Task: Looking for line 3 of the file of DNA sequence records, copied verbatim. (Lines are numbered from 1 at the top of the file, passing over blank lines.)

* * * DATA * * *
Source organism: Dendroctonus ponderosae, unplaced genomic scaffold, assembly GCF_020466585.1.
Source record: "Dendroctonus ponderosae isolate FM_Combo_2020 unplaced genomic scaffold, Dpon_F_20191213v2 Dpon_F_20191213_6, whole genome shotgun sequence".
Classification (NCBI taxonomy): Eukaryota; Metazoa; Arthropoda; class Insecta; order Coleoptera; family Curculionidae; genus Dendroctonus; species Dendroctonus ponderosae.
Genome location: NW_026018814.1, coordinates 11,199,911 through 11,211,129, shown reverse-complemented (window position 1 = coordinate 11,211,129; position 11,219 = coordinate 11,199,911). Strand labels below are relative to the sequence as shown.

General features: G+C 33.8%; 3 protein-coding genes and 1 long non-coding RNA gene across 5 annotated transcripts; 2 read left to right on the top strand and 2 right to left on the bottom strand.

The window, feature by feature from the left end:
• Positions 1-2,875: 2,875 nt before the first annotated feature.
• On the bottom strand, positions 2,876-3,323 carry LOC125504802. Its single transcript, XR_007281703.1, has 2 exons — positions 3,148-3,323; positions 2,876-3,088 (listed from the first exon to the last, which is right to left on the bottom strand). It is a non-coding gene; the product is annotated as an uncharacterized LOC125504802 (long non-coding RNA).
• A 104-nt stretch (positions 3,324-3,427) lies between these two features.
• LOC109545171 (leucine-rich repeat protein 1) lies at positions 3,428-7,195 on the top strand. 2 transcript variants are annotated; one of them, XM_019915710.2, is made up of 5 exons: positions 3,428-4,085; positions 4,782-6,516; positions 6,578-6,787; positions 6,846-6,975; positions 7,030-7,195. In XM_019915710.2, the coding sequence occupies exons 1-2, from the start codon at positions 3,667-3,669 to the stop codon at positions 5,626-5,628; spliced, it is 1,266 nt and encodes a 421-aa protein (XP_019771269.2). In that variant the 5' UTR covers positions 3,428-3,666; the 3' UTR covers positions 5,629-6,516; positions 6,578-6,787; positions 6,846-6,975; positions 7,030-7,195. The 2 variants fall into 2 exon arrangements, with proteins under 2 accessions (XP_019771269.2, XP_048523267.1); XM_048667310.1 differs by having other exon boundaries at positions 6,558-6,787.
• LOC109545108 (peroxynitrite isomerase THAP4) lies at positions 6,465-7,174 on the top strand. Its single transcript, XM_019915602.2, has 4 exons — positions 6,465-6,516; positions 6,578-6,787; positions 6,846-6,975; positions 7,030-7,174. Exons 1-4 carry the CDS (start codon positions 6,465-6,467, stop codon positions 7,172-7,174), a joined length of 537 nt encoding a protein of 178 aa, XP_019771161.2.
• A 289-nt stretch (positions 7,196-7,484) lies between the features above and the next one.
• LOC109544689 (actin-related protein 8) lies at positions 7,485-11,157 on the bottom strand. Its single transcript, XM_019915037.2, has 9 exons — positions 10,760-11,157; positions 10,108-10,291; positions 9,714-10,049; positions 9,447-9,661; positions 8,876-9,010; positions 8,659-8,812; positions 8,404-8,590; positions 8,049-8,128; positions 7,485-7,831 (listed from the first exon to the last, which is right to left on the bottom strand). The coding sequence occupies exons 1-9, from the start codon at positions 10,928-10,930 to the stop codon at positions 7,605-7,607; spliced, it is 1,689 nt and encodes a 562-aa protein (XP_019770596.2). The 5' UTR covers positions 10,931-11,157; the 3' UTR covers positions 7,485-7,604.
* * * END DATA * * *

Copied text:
Classification (NCBI taxonomy): Eukaryota; Metazoa; Arthropoda; class Insecta; order Coleoptera; family Curculionidae; genus Dendroctonus; species Dendroctonus ponderosae.